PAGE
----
213323 Community-Based Participatory Research (CBPR): An effective tool for change

Monday, November 9, 2009: 2:30 PM

Dana M. Sampson , National Institutes of Health, Office of Behavioral and Social Sciences Research, Bethesda, MD
Community-based participatory research (CBPR) is an applied collaborative approach that enables community residents to more actively participate in the total spectrum of research (from conception – design – conduct – analysis – interpretation – conclusions – communication of results) with a goal of influencing change in community health, systems, programs or policies. Community members and researchers partner to combine knowledge and action for social change to address often complex health problems and improve community health, particularly amongst disadvantaged populations. Academic/research and community partners collaborate to develop models and approaches to building communication, trust and capacity, with the final goal of increasing community participation in the research process. It is an orientation to research which equitably involves all partners in the research process and recognizes the unique strengths that each brings. CBPR is the most comprehensive approach along the spectrum of community research calling for full community engagement and participation intended to facilitate maximum impact and sustainability.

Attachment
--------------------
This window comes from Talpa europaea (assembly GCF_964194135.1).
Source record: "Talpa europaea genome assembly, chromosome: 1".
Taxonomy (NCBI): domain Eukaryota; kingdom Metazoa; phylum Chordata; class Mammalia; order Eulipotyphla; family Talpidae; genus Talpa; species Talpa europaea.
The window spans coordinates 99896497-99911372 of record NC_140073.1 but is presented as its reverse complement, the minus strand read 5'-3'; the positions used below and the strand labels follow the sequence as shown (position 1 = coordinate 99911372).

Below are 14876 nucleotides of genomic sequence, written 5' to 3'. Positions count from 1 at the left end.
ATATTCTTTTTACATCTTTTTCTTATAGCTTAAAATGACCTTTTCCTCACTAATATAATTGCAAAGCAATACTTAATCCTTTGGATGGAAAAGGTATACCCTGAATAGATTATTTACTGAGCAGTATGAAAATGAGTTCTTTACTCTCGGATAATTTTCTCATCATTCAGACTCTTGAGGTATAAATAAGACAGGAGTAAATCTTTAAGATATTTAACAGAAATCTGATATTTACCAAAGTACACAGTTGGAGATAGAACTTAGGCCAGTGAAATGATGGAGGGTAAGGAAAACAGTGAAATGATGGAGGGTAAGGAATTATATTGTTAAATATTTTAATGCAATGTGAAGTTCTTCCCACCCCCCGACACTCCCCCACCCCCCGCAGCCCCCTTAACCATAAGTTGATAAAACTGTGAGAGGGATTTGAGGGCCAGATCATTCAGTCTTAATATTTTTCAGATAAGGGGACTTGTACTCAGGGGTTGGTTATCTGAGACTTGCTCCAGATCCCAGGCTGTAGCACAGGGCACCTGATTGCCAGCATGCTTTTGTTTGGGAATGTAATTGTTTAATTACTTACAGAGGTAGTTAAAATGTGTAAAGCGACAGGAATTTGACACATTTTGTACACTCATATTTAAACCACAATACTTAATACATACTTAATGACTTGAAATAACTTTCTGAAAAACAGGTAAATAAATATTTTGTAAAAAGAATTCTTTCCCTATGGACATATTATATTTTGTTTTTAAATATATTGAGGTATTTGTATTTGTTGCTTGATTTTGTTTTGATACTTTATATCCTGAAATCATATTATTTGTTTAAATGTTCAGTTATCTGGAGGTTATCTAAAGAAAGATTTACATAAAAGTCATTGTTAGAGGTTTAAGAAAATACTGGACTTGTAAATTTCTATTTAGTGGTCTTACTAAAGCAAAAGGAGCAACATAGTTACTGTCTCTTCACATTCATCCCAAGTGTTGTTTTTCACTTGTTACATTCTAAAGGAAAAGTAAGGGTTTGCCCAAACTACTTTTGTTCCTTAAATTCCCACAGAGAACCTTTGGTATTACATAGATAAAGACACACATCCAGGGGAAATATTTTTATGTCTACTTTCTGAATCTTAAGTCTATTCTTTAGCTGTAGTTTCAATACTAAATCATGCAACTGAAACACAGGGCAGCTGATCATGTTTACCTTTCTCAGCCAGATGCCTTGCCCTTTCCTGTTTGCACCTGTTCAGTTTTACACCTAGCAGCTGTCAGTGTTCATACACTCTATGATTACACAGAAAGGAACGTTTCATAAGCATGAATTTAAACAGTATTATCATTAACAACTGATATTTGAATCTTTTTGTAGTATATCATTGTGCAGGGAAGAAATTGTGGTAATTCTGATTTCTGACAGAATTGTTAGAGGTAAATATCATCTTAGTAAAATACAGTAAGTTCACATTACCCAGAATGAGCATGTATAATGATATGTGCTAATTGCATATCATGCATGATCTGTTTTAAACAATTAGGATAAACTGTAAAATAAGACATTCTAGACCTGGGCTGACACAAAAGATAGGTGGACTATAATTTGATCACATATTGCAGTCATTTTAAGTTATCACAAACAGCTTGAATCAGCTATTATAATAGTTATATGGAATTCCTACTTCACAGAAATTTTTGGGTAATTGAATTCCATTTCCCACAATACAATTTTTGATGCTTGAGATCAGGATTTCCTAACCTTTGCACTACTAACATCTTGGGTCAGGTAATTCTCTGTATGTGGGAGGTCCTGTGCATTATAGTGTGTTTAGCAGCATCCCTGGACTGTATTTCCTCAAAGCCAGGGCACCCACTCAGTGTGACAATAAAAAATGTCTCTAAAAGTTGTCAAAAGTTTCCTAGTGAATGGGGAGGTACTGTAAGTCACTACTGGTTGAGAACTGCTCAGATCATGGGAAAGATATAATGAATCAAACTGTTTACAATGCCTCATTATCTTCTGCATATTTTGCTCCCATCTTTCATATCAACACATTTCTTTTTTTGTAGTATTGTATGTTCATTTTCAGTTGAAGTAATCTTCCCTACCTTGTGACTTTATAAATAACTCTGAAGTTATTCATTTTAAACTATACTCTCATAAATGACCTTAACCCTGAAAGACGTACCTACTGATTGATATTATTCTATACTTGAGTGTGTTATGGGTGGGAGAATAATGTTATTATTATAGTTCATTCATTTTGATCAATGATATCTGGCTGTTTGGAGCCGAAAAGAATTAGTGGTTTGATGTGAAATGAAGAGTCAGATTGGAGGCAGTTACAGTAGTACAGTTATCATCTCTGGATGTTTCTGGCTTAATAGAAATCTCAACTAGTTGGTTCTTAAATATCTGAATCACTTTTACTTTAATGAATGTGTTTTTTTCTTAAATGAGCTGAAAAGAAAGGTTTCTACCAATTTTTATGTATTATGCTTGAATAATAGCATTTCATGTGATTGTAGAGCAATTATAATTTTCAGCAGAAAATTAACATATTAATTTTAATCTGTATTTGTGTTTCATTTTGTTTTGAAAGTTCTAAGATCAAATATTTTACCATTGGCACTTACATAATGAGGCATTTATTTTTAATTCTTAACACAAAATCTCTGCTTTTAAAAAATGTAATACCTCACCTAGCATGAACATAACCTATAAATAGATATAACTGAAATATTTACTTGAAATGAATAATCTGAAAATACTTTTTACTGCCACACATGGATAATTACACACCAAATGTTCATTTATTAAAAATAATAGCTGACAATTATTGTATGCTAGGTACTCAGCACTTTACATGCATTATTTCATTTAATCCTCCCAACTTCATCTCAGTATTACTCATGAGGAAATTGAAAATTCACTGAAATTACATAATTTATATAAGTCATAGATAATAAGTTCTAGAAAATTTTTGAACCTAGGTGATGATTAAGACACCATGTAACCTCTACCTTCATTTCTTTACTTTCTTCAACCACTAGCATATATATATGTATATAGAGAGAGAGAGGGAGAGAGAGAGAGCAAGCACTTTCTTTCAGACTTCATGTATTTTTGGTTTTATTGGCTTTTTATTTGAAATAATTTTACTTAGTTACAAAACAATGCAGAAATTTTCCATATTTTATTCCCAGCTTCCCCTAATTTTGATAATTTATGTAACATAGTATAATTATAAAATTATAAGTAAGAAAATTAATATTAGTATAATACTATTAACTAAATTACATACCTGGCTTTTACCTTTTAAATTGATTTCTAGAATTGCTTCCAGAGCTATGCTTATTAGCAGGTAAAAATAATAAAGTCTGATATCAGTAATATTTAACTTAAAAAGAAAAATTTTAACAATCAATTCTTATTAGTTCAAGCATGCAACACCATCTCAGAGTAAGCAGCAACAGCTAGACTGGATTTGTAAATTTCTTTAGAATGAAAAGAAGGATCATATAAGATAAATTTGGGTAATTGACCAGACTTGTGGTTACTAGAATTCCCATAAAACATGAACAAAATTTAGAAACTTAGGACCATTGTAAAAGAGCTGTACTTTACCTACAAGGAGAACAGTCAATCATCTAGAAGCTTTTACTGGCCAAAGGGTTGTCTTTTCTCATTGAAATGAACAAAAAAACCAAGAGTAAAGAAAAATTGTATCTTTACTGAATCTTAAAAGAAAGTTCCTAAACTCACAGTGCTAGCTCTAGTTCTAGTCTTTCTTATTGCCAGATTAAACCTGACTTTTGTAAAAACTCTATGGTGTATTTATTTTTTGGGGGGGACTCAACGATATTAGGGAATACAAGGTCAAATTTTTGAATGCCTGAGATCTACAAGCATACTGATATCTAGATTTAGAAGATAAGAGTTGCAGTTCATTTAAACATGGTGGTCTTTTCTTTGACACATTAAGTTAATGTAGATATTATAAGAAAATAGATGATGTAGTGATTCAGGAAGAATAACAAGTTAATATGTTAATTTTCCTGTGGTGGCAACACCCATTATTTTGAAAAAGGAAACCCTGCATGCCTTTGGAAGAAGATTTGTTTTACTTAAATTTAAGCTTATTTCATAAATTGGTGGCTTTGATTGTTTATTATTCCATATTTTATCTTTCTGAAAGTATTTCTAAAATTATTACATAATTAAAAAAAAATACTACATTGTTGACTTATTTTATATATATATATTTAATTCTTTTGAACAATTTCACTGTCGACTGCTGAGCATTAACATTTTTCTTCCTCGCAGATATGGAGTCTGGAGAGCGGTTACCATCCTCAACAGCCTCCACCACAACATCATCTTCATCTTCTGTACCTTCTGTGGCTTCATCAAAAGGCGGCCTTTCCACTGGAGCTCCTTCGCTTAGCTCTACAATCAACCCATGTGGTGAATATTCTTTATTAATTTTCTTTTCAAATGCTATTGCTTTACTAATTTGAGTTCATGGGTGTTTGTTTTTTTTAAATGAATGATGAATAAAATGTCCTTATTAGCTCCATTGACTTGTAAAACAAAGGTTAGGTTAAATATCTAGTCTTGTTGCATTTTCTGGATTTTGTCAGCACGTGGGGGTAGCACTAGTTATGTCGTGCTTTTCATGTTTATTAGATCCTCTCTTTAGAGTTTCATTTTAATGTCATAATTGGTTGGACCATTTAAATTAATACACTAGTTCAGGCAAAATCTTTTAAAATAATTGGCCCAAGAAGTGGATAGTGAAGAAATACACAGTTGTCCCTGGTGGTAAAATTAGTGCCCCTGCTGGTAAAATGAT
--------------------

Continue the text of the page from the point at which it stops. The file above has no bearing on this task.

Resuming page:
Increasingly, CBPR is regarded as an alternative research paradigm which integrates education and social action aimed at improving health. Recent case studies and evaluation efforts have proven CBPR to be an effective tool for generating enhanced health outcomes particularly in the areas of health promotion, disease prevention and health disparities research. As such, the National Institutes of Health increasingly supports CBPR approaches and progressively solicits relevant research projects through funding opportunity announcements.

Learning Objectives:
Define CBPR, explain its approaches, and differentiate between other forms of community research. Discuss CBPR’s advantages and challenges. Identify support and funding resources for CBPR.

Presenting author's disclosure statement:

Qualified on the content I am responsible for because: I am a CBPR program official at NIH and have made multiple presentations on CBPR at various local, national and international scientific meetings involving public health.
Any relevant financial relationships? No

I agree to comply with the American Public Health Association Conflict of Interest and Commercial Support Guidelines, and to disclose to the participants any off-label or experimental uses of a commercial product or service discussed in my presentation.